By Andrés Alba-Pérez, Research Associate at MiMe
Early this month we participated in two submitted proposals to the last 2016 MSCA ITN call, one as coordinators and the other one as partners. The European Commission has already released initial submission rates for this call, and the numbers are an expected but still overwhelming increase to the 2015 call: 1,363 European Training Networks (ETN) proposals were submitted. With the overall budget about the same, it is therefore anticipated that success rates will fall just below those seen in 2015 (7.8% for ETN). These projects are very prestigious for the recipients and the Marie Curie studentships are some of the most well payed in Europe. The competition is steep.
What then makes a successful proposal?
Applicant guides and extensive feedback from previous calls point to several essential elements, and one in particular stands out: the training component has to be innovative. Over the years the MSCA ITNs have become a benchmark for excellent doctoral programmes at European level. Their evolution in the way successful proposals are structured is hinting to the rise and spreading of a new doctoral training model. One that prepares researchers better for today’s more diverse array of careers in research.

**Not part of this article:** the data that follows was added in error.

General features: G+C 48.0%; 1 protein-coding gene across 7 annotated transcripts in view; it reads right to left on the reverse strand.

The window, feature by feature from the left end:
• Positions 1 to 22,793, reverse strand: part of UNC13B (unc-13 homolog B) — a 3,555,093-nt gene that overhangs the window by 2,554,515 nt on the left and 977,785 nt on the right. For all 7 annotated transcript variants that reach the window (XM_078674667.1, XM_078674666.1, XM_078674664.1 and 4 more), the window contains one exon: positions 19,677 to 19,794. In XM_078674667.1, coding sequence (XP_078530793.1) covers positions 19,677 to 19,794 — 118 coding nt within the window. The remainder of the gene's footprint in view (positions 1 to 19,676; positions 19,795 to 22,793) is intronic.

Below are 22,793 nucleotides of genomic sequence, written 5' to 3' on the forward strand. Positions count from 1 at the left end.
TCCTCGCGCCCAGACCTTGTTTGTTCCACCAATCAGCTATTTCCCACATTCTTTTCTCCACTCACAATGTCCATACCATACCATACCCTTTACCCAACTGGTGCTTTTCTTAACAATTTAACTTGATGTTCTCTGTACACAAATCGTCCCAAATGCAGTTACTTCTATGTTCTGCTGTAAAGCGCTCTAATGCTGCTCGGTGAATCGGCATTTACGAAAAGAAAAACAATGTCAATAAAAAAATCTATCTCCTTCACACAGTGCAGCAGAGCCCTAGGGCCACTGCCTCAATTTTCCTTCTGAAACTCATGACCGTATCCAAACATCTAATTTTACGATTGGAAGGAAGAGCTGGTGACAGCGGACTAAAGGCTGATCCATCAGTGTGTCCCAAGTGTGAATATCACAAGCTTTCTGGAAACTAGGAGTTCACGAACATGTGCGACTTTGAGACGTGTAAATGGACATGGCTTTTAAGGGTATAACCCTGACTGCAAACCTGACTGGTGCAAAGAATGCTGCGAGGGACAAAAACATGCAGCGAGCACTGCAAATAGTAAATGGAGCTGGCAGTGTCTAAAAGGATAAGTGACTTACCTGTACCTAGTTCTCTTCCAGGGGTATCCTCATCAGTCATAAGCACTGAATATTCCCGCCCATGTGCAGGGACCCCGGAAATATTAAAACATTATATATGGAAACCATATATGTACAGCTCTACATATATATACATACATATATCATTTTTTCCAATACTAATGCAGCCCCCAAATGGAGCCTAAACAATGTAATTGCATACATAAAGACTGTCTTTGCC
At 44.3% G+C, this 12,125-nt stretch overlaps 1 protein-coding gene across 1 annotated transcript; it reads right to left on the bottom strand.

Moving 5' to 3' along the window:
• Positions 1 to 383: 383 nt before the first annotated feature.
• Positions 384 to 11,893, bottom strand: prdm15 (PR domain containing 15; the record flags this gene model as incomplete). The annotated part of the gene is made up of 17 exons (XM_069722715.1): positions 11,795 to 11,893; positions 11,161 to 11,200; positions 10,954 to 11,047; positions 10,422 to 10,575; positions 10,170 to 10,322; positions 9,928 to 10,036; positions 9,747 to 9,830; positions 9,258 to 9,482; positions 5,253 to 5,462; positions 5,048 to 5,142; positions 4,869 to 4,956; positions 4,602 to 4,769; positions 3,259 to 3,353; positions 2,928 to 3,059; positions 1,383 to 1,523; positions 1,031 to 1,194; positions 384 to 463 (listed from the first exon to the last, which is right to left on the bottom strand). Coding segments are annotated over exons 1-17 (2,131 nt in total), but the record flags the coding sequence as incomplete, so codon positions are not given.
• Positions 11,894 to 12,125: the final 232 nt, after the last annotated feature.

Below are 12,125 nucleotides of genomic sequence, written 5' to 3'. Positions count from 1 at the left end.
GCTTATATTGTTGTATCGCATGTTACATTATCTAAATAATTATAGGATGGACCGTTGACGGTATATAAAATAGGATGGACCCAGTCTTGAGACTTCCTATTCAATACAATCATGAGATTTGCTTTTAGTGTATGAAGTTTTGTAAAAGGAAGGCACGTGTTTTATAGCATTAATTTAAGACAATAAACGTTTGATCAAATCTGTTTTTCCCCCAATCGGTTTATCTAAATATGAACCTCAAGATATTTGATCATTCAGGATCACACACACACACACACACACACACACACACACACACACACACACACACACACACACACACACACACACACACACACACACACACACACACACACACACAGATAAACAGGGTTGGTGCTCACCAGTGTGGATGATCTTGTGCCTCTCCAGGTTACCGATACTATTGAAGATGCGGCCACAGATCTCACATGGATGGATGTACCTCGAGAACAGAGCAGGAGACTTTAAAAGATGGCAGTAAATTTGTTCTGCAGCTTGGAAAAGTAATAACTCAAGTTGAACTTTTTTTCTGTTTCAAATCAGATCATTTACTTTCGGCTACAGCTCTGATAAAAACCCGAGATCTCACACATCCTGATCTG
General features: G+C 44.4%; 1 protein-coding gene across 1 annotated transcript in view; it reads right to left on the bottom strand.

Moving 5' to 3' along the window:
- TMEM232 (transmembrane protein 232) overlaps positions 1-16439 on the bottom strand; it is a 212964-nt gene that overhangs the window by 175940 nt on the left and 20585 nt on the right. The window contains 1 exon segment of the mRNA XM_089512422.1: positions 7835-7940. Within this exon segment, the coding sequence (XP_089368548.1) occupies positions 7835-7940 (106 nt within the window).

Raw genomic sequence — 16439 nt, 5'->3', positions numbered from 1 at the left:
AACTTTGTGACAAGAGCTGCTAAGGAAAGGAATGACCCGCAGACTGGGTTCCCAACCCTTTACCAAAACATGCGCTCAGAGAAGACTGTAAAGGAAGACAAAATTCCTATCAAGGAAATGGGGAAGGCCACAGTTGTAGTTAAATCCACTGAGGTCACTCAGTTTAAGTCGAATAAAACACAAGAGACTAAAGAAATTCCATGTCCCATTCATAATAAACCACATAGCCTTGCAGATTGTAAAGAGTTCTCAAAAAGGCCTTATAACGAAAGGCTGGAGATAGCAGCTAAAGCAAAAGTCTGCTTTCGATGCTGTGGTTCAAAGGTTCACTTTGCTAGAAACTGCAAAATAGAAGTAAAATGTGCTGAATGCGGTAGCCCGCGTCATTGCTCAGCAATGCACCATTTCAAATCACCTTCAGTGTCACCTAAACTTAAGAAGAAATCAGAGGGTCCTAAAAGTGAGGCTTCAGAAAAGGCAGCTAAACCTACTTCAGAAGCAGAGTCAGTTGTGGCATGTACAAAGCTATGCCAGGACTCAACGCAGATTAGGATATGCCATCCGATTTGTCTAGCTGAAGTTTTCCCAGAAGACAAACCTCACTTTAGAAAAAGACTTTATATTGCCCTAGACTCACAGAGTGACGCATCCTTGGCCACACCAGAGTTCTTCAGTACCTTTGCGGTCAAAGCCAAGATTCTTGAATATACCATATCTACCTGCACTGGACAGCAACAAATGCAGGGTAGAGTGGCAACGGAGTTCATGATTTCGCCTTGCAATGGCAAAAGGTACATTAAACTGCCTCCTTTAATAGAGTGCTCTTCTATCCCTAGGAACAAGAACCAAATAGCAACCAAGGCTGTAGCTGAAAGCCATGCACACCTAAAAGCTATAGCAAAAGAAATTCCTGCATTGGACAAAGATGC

Most successful MSCA ITNs have diverse consortia, with multi-disciplinary PhD programmes and well thought secondments in industry and other non-academic institutions. For instance, it’s difficult to think of a top PhD programme in the biomedical sciences without some kind of interaction with a clinical research institution. With the increasing demand of excellence for anything that universities receive funding for, we have seen in leading institutions the start of this shift away from the still mainstream fully academic model of doctoral studies to a more complex doctoral training model, involving industry and other actors and preparing researchers for a wide range of careers.
In this Nature News Feature from last month you can read more about proposed and ongoing solutions to improve the job prospects of PhD students and posdocs.